December 11, 2020

Properties of GW sources as detected from the ground

Properties of LIGO/Virgo detections of black hole systems.
Credit: María Cecilia Bustamante Rosell


I have been focusing on gravitational waves for the last … one and a half decade or so. For those many years I was often asked why would I want to do that, if there was no future. My interest on the field in this sense is pre-detection.

The situation has changed: GW Astronomy has become very appealing since the announcement of the first direct detection of a Gravitational Wave by Advanced LIGO in February 2016.

For me this discovery was important not “just” because we have got now a proof for the existence of GWs, but because I had predicted the properties of the first Gravitational Wave ever detected: I anticipated that aLIGO would preferentially see binaries of black holes with the following properties: (i) masses between 30\,M_{\odot} and 100\,M_{\odot}, (ii) low spin magnitudes, of around a\lesssim 0.5 and (iii) circular. This corresponds to the values of GW150914, the source observed, and to most of them.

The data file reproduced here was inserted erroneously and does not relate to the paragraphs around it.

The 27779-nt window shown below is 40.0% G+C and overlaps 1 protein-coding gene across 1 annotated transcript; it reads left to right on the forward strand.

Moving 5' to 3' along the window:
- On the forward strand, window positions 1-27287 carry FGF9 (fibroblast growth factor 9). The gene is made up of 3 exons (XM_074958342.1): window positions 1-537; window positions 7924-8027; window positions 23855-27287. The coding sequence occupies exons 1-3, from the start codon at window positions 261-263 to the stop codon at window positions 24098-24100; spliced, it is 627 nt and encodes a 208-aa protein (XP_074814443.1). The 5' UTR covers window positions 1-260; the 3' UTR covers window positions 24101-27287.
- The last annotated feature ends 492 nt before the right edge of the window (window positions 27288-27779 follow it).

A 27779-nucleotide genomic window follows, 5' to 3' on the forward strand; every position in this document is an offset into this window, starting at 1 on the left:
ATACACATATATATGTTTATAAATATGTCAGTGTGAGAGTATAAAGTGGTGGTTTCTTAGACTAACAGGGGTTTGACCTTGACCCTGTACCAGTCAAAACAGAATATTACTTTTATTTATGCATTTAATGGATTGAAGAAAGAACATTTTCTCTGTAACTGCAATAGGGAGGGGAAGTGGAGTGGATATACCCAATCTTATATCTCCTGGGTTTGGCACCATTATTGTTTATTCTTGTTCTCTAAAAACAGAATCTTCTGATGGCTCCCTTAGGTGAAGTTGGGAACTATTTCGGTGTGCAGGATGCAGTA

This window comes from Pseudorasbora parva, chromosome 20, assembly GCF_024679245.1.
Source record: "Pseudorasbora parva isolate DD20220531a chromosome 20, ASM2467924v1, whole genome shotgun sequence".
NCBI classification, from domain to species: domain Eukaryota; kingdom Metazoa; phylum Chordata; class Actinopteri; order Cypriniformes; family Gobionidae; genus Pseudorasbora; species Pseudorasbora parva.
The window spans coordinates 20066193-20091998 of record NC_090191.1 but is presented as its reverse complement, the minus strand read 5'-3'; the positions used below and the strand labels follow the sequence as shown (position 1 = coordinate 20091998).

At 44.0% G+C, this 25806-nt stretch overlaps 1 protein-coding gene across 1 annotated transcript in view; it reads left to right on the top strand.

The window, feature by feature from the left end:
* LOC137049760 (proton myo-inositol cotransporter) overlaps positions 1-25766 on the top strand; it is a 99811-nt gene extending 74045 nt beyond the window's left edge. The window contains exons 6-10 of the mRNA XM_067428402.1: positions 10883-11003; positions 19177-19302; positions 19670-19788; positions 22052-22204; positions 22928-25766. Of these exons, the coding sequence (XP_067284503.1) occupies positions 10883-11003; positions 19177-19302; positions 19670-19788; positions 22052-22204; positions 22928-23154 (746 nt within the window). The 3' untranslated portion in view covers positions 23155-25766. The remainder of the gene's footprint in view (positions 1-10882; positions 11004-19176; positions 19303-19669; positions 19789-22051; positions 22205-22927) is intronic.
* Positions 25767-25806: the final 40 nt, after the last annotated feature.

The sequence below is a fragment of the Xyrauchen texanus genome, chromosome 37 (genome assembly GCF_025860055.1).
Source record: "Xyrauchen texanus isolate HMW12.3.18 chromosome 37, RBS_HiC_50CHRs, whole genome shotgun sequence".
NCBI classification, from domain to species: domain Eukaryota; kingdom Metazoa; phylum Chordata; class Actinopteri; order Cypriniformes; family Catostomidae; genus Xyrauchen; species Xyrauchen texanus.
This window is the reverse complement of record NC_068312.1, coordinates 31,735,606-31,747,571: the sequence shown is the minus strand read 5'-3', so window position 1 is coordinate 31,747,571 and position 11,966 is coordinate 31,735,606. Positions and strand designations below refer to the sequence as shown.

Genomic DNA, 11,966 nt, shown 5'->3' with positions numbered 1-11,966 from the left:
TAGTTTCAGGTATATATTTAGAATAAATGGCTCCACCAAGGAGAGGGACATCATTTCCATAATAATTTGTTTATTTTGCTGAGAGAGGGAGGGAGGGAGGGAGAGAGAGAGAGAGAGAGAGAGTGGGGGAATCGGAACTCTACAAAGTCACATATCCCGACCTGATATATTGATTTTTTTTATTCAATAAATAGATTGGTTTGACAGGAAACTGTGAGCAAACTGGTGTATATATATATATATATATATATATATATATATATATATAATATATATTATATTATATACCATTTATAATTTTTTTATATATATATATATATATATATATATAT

In the graph included in this page (made by Mace Bustamante), we can see (in civilised languages and some barbarian ones) the properties of LIGO/Virgo detections of BH systems. As shown in the plot, the eccentricity is basically zero (eccentricity=0) and the spins are typically low (spin <<)… as for the distribution of masses… judge by yourself: They fit very well our prediction.